the vague term reason, which cannot always be accurately
separated from instinct, but from that power of progressive
and improvable reason, which is Man's exclusive and pe-
culiar endowment.

"It has been sometimes alleged, and may be founded in
fact, that there is less difference between the highest brute
animal and the lowest savage than between the savage and
the most improved man. But in order to warrant the pre-
tended analogy, it ought to be also true that this lowest
savage is no more capable of improvement than the Chim-
panzee or Orang-Outang.

"'Animals', he adds, 'are born what they are intended
to remain. Nature has bestowed upon them a certain rank,
and limited the extent of their capacity by an impassable
decree. Man she has empowered and obliged to become
the artificer of his own rank in the scale of beings by the
peculiar gift of improvable reason.'"

Having quoted a passage from Agassiz in which the latter
writes in a somewhat exaggerated strain of the points of
resemblance between man and the animals, Lyell goes on:

"We cannot imagine this world to be a place of trial
and moral discipline for any of the inferior animals, nor
can any of them derive comfort or happiness from faith in
a hereafter. To man alone is given this belief, so consonant
to his reason, so congenial to the religious sentiments im-
planted by nature in his soul, a doctrine which tends to
raise him morally and intellectually in the scale of being,
and the fruits of which are therefore most opposite in cha-
racter to those which grow out of error and delusion."


Lyell concludes by saying: "We may imagine that events
and operations in general go on in virtue simply of forces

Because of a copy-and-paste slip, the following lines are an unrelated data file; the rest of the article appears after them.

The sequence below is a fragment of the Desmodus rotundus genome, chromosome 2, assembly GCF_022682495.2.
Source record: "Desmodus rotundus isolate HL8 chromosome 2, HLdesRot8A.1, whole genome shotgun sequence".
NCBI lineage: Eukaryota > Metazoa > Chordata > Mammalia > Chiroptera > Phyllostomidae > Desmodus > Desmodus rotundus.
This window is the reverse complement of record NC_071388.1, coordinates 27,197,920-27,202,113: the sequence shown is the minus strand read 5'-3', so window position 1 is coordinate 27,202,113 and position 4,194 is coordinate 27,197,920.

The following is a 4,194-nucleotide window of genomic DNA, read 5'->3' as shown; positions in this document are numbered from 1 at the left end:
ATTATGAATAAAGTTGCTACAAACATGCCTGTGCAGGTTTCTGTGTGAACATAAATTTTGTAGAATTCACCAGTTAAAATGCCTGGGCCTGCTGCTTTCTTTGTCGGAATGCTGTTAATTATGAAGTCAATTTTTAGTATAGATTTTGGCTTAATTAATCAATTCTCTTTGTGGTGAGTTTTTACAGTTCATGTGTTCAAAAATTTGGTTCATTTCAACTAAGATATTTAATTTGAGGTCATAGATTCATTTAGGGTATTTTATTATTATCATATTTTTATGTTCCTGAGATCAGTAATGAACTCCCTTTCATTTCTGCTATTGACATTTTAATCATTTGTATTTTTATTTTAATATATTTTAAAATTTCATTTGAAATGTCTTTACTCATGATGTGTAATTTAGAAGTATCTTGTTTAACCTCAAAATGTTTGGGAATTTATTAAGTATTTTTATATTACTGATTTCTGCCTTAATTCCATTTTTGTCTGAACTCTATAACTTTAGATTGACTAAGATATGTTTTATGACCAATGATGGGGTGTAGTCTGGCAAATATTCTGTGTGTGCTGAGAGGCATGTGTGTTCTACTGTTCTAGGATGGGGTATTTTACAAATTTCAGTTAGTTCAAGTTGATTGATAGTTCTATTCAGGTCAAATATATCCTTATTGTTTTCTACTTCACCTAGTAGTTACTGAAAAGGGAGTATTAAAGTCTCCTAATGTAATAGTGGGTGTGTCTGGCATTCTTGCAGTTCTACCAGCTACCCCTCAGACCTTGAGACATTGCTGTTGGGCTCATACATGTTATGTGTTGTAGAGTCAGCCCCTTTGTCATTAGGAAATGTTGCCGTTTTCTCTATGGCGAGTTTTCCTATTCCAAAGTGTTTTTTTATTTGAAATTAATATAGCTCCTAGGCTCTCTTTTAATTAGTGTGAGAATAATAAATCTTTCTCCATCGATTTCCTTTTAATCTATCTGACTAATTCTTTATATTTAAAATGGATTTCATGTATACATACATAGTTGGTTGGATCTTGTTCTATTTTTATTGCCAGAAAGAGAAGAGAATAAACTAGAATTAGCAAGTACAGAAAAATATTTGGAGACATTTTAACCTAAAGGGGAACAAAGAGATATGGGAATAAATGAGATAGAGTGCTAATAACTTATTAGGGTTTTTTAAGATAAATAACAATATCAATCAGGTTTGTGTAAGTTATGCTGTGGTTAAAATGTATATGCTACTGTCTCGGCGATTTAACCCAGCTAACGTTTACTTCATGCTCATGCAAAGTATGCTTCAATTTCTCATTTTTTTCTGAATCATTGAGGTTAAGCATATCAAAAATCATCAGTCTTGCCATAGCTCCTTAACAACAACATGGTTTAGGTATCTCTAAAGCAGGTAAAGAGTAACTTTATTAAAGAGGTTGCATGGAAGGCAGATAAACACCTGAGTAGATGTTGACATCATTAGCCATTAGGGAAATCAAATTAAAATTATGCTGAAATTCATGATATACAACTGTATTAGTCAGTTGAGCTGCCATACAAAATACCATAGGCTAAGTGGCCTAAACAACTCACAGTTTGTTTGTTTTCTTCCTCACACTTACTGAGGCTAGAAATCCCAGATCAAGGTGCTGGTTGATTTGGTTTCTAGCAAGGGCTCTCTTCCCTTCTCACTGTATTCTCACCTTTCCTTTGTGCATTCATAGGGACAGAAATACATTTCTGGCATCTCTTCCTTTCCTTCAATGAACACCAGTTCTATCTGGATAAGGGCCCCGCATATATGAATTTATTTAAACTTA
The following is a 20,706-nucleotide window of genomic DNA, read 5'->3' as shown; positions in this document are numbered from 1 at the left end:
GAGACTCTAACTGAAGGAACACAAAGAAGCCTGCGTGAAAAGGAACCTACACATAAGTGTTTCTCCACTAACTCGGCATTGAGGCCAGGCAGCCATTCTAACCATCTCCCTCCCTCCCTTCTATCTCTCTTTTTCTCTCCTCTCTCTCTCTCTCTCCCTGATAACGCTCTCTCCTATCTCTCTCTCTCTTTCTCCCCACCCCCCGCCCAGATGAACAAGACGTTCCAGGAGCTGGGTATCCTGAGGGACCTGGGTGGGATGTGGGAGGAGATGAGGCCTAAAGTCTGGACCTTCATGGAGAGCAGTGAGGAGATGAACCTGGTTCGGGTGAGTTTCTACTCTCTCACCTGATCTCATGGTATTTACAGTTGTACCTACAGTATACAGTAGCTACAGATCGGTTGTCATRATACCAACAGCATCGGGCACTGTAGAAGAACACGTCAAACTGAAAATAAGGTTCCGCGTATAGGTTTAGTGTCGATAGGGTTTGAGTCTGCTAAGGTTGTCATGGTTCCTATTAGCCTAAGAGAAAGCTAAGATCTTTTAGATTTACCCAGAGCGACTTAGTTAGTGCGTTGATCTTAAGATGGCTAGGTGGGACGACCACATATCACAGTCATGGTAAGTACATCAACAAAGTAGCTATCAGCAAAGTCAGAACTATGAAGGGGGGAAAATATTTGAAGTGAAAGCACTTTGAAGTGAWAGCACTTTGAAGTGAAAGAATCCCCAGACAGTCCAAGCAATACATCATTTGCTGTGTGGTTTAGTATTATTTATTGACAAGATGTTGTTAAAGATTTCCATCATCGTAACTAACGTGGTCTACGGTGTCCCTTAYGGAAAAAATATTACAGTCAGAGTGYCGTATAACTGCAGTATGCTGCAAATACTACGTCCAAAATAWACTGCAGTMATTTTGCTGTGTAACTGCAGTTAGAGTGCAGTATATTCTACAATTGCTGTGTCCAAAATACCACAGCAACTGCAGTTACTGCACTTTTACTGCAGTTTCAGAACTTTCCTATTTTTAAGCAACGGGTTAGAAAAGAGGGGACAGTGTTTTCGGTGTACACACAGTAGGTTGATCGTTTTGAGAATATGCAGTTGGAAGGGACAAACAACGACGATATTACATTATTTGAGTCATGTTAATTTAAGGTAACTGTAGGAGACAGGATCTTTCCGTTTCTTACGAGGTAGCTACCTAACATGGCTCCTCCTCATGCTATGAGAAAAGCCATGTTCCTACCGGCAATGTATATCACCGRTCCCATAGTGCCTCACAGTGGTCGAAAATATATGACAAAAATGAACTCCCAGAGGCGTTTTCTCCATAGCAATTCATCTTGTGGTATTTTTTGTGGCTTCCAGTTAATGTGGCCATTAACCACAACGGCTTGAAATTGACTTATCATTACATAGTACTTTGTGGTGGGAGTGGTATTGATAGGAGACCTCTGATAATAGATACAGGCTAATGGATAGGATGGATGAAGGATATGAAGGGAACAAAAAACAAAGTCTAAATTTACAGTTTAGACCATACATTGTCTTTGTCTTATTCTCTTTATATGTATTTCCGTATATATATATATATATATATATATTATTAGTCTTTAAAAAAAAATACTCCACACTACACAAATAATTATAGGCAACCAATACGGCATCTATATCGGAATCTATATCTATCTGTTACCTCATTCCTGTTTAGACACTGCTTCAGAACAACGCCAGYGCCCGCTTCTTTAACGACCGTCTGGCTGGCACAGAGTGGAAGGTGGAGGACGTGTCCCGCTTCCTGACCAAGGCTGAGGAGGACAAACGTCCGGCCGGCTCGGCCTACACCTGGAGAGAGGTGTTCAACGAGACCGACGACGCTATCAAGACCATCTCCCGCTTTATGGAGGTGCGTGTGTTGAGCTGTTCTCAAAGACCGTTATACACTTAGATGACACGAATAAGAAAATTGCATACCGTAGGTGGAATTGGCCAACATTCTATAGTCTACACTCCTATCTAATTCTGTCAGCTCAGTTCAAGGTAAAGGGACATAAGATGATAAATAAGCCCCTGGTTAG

communicated at the first and without any subsequent inter-
ference, or we may hold that now and then, and only now
and then, there is a direct interposition of the Deity, or
lastly, we may suppose that all the changes are carried on
by the immediate, orderly and constant, however infinitely
diversified action of the intelligent, efficient Cause. They
who maintain that the origin of an individual, as well as
the origin of a species or a genus, can be explained only
by the direct action of the creative Cause, may retain their
favourite theory compatibly with the doctrine of transmuta-
tion." *

Albert Gaudry, Professor of Palaeontology at
the Natural History Museum of Paris, formulates as
follows the central idea of his book "On the Inter-
relations of the Members of the Animal Kingdom during
Geological Times" : "So long as we confine our attention
to actually living animals it is impossible to establish ge-
netic relations between them. But Palaeontology comes
to our aid, and shows that, in addition to those actually
living, a multitude of others have appeared on the earth
at various times. To these earlier earth-dwellers, science
now has to put the question : 'Are you isolated existences
that have sprung up here and there in the immense tract
of time, without any clearer or more comprehensible order
than that of the flowers in our meadows? Or are you
in bonds of relationship one with another, and under
the apparent diversity of nature shall we discover in
time the plan through which the Infinite Author has
stamped on all things the stamp of His unity?' This
effort to unveil the plan of creation is the task to which
all science is to-day applying itself."

1 The Geological Evidences of the Antiquity of Man , London
1863, 505.


"Palaeontologists are not agreed as to the manner
in which the plan has been realised. One school, im-
pressed by the many lacunae in the history of the earth
as known to us, believes in the independence of species,
and maintains that the Creator brought the plants and
animals of geological times into existence one by one,
but in such a way, as to suggest in their structure that
filiation which really exists only in thought. Others,
impressed on the contrary by the rapidity with which
these lacunae are filled up, maintain that this filiation
is material and genetic, and that the divine method was